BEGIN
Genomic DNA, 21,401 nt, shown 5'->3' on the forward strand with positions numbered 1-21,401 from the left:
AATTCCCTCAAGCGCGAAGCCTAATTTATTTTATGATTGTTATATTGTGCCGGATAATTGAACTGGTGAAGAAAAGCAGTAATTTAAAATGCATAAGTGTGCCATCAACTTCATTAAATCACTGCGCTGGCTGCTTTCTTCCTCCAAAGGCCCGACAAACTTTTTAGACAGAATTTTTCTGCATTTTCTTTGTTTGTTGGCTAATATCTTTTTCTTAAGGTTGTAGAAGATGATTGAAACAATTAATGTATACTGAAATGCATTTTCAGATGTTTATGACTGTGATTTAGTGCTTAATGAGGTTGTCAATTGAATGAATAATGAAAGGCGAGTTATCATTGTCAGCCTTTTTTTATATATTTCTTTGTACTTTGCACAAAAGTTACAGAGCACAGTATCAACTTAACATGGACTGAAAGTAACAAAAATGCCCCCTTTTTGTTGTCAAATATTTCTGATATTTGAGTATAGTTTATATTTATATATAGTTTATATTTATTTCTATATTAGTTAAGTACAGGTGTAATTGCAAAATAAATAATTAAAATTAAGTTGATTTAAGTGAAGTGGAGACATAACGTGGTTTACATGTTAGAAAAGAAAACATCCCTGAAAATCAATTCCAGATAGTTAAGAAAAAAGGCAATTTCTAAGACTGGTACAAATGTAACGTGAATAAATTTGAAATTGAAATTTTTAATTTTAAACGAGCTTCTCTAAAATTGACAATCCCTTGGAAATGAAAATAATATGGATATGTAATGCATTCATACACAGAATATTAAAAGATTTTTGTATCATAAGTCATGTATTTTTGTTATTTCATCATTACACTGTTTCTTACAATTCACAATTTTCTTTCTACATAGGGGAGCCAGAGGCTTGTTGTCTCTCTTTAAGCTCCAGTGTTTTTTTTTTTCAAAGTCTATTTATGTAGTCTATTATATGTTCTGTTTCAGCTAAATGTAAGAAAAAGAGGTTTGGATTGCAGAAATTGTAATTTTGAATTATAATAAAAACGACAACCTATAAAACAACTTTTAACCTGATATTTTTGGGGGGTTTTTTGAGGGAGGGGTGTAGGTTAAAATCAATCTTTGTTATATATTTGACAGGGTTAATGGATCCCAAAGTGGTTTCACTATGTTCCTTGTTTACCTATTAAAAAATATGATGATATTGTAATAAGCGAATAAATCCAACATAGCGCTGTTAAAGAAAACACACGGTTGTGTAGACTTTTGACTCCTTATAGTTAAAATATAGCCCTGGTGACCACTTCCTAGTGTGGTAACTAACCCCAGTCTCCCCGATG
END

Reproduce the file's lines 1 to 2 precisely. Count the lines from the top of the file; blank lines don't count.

Genomic DNA, 21,401 nt, shown 5'->3' on the forward strand with positions numbered 1-21,401 from the left:
AATTCCCTCAAGCGCGAAGCCTAATTTATTTTATGATTGTTATATTGTGCCGGATAATTGAACTGGTGAAGAAAAGCAGTAATTTAAAATGCATAAGTGTGCCATCAACTTCATTAAATCACTGCGCTGGCTGCTTTCTTCCTCCAAAGGCCCGACAAACTTTTTAGACAGAATTTTTCTGCATTTTCTTTGTTTGTTGGCTAATATCTTTTTCTTAAGGTTGTAGAAGATGATTGAAACAATTAATGTATACTGAAATGCATTTTCAGATGTTTATGACTGTGATTTAGTGCTTAATGAGGTTGTCAATTGAATGAATAATGAAAGGCGAGTTATCATTGTCAGCCTTTTTTTATATATTTCTTTGTACTTTGCACAAAAGTTACAGAGCACAGTATCAACTTAACATGGACTGAAAGTAACAAAAATGCCCCCTTTTTGTTGTCAAATATTTCTGATATTTGAGTATAGTTTATATTTATATATAGTTTATATTTATTTCTATATTAGTTAAGTACAGGTGTAATTGCAAAATAAATAATTAAAATTAAGTTGATTTAAGTGAAGTGGAGACATAACGTGGTTTACATGTTAGAAAAGAAAACATCCCTGAAAATCAATTCCAGATAGTTAAGAAAAAAGGCAATTTCTAAGACTGGTACAAATGTAACGTGAATAAATTTGAAATTGAAATTTTTAATTTTAAACGAGCTTCTCTAAAATTGACAATCCCTTGGAAATGAAAATAATATGGATATGTAATGCATTCATACACAGAATATTAAAAGATTTTTGTATCATAAGTCATGTATTTTTGTTATTTCATCATTACACTGTTTCTTACAATTCACAATTTTCTTTCTACATAGGGGAGCCAGAGGCTTGTTGTCTCTCTTTAAGCTCCAGTGTTTTTTTTTTTCAAAGTCTATTTATGTAGTCTATTATATGTTCTGTTTCAGCTAAATGTAAGAAAAAGAGGTTTGGATTGCAGAAATTGTAATTTTGAATTATAATAAAAACGACAACCTATAAAACAACTTTTAACCTGATATTTTTGGGGGGTTTTTTGAGGGAGGGGTGTAGGTTAAAATCAATCTTTGTTATATATTTGACAGGGTTAATGGATCCCAAAGTGGTTTCACTATGTTCCTTGTTTACCTATTAAAAAATATGATGATATTGTAATAAGCGAATAAATCCAACATAGCGCTGTTAAAGAAAACACACGGTTGTGTAGACTTTTGACTCCTTATAGTTAAAATATAGCCCTGGTGACCACTTCCTAGTGTGGTAACTAACCCCAGTCTCCCCGATG